In today’s fast past world parents are spending more time in their cars rushing from place to place, loading their kids in and out of the car, taking them all over town trying to get their errands done. But in their haste, some parents are so caught up in the moment that they are skipping one of the most important, and easy steps to keeping their kids safe – securing them in Child Safety Seats. It would seem in our very safety conscious society that using a child safety seat would be a no-brainer, but many parents don’t realize the very real danger that they are putting their children in by not using a safety seat.
Investing in a quality Child Safety Seat for the car is one of the most important purchases a parent can make to ensure their child’s safety. In the United States the leading cause of death for children 2 to 14 years of age is motor vehicle accidents. Children that are not properly secured in a child safety seat are often times injured because a vehicle seat restraint, or seat belt, can not properly secure a child. Children are jarred from their seat and crash into the stationary objects in the cabin of the vehicle. Even in minor to moderate accidents, children suffer neck, back and even brain injuries. Severe accidents where the child is not properly secured, usually result in child fatalities.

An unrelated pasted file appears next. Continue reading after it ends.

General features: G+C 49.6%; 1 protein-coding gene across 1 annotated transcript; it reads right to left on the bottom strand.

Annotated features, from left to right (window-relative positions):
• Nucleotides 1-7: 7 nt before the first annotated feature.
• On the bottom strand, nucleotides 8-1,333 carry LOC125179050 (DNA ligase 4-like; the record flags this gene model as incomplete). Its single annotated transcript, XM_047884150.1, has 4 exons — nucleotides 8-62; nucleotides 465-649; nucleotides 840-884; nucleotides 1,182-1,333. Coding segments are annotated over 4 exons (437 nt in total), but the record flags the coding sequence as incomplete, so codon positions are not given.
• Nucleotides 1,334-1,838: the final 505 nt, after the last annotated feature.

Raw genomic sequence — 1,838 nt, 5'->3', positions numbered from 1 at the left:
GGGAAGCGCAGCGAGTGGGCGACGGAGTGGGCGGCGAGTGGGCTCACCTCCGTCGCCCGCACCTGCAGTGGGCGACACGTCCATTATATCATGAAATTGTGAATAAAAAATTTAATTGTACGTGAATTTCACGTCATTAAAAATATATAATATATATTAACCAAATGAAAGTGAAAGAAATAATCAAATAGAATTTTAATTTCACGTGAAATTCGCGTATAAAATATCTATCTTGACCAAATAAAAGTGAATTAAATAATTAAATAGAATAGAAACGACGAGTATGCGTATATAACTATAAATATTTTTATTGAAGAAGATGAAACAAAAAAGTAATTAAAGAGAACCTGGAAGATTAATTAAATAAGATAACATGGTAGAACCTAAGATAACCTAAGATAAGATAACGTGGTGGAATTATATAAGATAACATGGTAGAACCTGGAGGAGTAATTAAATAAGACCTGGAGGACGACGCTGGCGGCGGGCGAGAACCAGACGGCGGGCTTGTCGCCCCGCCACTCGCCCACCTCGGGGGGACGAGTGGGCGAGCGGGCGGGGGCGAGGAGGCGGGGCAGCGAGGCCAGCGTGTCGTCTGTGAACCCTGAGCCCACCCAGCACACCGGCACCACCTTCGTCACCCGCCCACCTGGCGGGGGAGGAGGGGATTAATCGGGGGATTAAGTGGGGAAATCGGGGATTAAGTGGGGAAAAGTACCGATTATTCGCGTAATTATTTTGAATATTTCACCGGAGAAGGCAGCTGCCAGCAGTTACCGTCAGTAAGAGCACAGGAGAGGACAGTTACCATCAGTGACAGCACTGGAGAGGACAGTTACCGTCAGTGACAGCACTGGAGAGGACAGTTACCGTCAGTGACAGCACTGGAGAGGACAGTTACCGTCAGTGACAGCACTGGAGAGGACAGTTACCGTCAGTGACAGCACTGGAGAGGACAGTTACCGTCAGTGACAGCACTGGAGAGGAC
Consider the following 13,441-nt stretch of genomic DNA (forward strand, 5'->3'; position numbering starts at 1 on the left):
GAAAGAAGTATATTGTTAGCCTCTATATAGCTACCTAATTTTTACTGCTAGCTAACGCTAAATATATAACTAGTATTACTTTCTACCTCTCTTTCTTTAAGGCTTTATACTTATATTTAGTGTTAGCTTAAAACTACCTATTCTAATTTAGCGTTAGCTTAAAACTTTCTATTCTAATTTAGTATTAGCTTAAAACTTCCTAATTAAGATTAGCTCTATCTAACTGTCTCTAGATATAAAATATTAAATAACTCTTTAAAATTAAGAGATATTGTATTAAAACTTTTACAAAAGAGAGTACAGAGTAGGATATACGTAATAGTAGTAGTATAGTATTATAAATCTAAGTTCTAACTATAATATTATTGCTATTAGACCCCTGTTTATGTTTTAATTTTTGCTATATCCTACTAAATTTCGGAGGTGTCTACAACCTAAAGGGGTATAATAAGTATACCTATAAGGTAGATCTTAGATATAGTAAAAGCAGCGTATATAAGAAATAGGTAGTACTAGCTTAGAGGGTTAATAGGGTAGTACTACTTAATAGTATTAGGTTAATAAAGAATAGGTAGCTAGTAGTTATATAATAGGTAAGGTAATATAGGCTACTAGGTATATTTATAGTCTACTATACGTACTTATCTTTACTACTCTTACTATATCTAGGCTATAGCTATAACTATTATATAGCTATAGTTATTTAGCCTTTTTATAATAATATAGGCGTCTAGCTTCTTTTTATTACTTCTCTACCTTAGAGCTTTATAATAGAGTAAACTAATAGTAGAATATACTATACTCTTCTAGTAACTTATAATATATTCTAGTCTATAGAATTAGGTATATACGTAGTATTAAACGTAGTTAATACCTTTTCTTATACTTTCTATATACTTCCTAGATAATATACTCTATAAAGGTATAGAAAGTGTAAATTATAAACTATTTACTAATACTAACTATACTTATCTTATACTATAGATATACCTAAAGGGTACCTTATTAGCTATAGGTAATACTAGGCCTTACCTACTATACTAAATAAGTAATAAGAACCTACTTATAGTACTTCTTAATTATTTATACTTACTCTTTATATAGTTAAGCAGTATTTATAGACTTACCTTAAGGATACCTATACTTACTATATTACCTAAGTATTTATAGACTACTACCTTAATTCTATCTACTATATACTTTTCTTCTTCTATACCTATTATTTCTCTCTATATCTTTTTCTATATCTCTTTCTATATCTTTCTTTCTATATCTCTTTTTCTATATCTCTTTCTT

Each of the 50 states have laws that require children to be secured in an approved Child Safety Seat, but the law cannot prevent a tragedy if a parent that does not use a seat is involved in an accident. Child safety seats can found in stores such as Babies R Us, Target, K-Mart, and Costco. Many on-line retailers also carry a variety of seats that will fit most budgets.
If a parent cannot afford a safety seat, there are many resources available to them. In some cities the local hospital, fire department or police station will have safety seats available or offer vouchers for the purchase of one. A search on the Internet can also provide information on available local resources. Parents should never take a used seat from an unknown source because seats that were installed in a vehicle that was involved in an accident may be structurally compromised, and older seats may not meet current safety standards.